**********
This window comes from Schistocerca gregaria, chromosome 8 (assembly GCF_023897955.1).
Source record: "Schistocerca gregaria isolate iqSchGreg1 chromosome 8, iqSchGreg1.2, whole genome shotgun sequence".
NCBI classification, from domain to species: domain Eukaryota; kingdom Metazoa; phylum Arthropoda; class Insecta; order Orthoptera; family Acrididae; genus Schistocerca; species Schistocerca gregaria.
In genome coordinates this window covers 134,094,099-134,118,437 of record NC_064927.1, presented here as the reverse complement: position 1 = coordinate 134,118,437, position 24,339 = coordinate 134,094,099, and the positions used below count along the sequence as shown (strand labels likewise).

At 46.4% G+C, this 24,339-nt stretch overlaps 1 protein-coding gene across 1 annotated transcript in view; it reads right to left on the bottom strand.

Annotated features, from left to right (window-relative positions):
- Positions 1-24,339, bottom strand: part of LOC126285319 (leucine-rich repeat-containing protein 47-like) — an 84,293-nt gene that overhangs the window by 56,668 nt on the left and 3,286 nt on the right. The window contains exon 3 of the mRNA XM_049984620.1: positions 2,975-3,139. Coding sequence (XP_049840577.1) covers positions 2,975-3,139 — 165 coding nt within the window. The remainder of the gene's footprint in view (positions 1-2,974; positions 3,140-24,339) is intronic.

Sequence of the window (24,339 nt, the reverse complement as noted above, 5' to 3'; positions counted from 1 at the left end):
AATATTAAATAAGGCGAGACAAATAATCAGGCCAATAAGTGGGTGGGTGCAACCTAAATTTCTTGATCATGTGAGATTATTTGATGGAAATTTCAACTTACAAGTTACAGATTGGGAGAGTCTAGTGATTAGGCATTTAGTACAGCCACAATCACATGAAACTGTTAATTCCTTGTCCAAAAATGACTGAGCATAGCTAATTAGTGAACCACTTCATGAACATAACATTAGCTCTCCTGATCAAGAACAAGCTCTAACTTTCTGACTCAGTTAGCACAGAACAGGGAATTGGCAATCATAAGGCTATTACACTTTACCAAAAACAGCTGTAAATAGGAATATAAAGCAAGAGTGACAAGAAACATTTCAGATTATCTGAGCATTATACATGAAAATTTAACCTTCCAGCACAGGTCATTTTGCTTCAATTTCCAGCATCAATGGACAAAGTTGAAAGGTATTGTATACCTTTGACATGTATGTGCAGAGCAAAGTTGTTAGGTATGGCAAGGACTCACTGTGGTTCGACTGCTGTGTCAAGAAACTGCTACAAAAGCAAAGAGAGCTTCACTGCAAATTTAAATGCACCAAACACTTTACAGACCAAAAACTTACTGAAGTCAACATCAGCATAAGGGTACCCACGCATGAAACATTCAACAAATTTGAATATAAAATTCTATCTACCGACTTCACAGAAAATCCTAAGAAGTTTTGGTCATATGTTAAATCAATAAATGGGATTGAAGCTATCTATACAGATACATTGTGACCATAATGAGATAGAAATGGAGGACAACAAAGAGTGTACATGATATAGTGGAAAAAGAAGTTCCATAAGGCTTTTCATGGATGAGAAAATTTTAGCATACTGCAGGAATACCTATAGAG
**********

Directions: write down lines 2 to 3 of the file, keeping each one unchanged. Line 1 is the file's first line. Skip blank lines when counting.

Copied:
Source record: "Schistocerca gregaria isolate iqSchGreg1 chromosome 8, iqSchGreg1.2, whole genome shotgun sequence".
NCBI classification, from domain to species: domain Eukaryota; kingdom Metazoa; phylum Arthropoda; class Insecta; order Orthoptera; family Acrididae; genus Schistocerca; species Schistocerca gregaria.